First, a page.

About “This Is Radio: Joe Richman”
After doing the interview, I knew I wanted to illustrate Joe’s thoughts on how interviewing satiates his curiosity. I pictured walking down the streets of New York and all the people you pass, each with their own story. Which sounds incredibly clichéd. So the challenge was to bring that feeling to life without it being cliché and with only a few days to film in New York City.
For the answer, I relied on someone cleverer than me.
I made a cut of Joe’s interview and then tried to find New York footage that would fit with the audio. I asked friends based on the East Coast. Looked at stock footage sites. But everything looked like it was from a New York travel video. Nice footage, but too polished.
The footage I ended up using was from a filmmaker named Rob Mentov, who did a lovely piece called America Has Got the Blues using footage from New York City and the East Coast. It embodied exactly the feeling I was looking for. So I made a deal with him to use his footage.
I guess the lesson here is there is no shame in buying (or trading for) footage from another source. Sure, it’s nice to have all original material, but when something fits, it fits regardless of who filmed it. Especially when by the time you have a sense of what sort of visuals you need, you’re no longer where you need to be to film them. It’s the reality of producing video like this. So thanks, Rob!
“The worst people to interview are the ones who say they’re really big public radio fans.”
At the end of the video Joe explains you never want to interview someone who knows too much about constructing a story. They start giving you the interview THEY think you want, not an authentic interview.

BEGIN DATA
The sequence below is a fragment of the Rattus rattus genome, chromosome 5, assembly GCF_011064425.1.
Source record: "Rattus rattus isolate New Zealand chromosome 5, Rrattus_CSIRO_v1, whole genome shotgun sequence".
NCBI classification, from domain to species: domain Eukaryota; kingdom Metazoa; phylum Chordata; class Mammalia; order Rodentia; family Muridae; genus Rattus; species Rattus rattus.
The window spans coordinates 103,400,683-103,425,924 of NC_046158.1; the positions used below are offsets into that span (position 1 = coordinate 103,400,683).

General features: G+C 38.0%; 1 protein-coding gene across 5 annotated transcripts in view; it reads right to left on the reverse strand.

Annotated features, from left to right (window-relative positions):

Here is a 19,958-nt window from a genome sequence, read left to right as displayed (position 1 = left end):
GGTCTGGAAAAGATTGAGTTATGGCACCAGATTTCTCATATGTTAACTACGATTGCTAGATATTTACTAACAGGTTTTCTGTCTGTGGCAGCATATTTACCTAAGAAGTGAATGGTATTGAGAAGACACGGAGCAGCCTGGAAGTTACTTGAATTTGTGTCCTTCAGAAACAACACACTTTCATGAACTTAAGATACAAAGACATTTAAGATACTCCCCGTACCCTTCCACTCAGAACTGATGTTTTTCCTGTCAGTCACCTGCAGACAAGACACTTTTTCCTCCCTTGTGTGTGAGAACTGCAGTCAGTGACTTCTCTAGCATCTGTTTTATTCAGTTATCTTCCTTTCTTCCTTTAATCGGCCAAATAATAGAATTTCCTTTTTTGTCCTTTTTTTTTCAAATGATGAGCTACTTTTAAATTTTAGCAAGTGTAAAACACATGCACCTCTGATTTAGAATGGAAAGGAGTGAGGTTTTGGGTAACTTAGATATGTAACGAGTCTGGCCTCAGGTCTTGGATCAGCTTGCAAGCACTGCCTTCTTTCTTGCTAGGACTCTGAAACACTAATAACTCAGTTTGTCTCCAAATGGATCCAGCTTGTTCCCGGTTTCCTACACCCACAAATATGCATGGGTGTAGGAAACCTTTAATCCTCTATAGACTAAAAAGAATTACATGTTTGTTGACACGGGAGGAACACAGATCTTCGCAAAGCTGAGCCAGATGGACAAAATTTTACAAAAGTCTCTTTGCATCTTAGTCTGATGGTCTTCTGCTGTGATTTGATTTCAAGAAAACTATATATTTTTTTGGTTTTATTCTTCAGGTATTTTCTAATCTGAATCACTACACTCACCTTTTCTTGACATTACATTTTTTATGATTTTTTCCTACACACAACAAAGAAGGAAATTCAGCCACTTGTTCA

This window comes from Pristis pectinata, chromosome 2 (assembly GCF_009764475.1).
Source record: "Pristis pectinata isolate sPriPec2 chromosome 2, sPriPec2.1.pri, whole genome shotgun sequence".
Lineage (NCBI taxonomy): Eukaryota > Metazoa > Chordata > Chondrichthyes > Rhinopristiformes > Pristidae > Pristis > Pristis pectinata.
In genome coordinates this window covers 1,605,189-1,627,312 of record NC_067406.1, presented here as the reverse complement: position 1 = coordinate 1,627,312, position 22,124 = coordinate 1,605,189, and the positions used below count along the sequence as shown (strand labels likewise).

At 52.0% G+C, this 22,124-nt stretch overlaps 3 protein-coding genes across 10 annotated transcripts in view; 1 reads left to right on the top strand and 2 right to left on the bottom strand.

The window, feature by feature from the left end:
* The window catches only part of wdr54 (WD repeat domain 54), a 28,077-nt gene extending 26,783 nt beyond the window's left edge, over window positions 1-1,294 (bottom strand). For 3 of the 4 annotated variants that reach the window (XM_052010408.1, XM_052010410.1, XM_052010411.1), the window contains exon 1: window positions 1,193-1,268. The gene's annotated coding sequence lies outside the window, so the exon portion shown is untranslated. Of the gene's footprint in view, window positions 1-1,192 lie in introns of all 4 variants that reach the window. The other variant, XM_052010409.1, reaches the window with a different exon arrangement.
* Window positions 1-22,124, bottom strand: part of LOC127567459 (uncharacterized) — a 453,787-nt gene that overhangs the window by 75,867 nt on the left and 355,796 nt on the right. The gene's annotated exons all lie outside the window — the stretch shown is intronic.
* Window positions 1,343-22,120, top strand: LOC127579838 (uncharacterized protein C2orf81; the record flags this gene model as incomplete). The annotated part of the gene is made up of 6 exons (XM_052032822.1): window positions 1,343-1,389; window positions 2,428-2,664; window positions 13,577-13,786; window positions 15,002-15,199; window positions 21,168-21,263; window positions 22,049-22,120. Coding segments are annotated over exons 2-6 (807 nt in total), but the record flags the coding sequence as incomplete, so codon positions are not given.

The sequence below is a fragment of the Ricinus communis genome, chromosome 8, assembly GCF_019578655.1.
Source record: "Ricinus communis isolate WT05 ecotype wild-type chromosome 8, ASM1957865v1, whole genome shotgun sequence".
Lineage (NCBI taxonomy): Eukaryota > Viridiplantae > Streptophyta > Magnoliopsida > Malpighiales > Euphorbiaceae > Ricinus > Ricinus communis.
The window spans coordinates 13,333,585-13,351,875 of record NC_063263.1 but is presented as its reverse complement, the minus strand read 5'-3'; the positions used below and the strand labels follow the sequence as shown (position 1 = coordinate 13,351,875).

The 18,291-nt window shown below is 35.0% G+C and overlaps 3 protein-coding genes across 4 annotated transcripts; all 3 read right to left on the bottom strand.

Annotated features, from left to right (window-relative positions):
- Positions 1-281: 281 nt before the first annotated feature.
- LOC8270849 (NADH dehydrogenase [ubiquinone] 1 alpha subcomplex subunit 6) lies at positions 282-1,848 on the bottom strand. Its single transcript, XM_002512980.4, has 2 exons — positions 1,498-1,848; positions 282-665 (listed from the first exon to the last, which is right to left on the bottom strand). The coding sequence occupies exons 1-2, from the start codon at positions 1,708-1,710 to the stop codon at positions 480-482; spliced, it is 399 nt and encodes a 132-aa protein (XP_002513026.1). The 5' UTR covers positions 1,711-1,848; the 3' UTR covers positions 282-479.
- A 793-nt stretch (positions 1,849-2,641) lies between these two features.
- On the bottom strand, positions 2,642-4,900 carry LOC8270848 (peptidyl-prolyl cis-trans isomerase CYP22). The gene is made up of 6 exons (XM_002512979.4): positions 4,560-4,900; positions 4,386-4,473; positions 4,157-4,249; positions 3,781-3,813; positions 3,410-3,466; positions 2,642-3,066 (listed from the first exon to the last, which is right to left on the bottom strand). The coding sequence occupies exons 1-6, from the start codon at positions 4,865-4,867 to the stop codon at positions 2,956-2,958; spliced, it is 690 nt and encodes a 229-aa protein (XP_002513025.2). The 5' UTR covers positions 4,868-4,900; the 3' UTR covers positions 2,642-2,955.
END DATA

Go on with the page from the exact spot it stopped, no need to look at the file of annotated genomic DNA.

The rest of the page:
It was funny hearing this because that’s what this whole series is about. Interviewing the folks who interview others and who obsess over every aspect of crafting a story.
The experience wasn’t as bad as Joe made it out to be, though. But it was interesting because usually when I interview someone who isn’t a radio producer, I have the advantage of knowing all these tricks to get what I want: asking things multiple times, digging into certain subjects, letting the pauses sort of hang to get more details. The folks I’m interviewing for the This Is Radio series can see right through that. Certain interview tactics I actually gleaned from some of them.
So there are some mind games, like when I starting rephrasing questions. To the interviewee it translates as, “He’s not getting what he wants, what am I doing wrong?” In the case of Joe’s interview, I think he fell into that trap a bit. Same with Brooke Gladstone. They worry about giving good tape versus just chatting. That being said, they were far from “the worst people to interview” and eventually, like in any interview, we forgot about the cameras and recorders… mostly.
There are some perks, though. People who work at cutting interviews all day know to give me an edit-friendly pause when they misspeak, then start again without any cueing. And I can be transparent. Instead of asking a question a couple of different ways, as I would with a normal subject, I could just say, “Tell me that again, I like where that was going.”
And they give you editing notes. Like at the end of Brooke’s piece.
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- It was awesome meeting Josh the Radio Diarist. I remember hearing his story for the first time at the Transom Workshop and loving it. So I was tripping out a little bit seeing him. Apparently he’s used to that by now after visiting radio doc festivals and having others react the same way.
- The roof scenes were filmed in slow motion. I found that slow mo can help do a few things: 1- It can smooth out the camera shake if you’re shooting hand held. 2-It can add some drama to the shots. 3- And this one appealed to me most — it can give you more b-roll to work with. Two seconds of footage in real time is about 2.5 times that when slowed down. It’s especially good with videos like this where there isn’t tons of active tape –people doing stuff.
- To film in “slow mo” I set my DSLR to 60fps (frames per second — how fast the camera records). Then when I loaded the footage onto my computer I “conformed” it to 24fps (that’s what I normally shoot in) using a program called Cinema Tools. The result is slower footage that looks nice and smooth.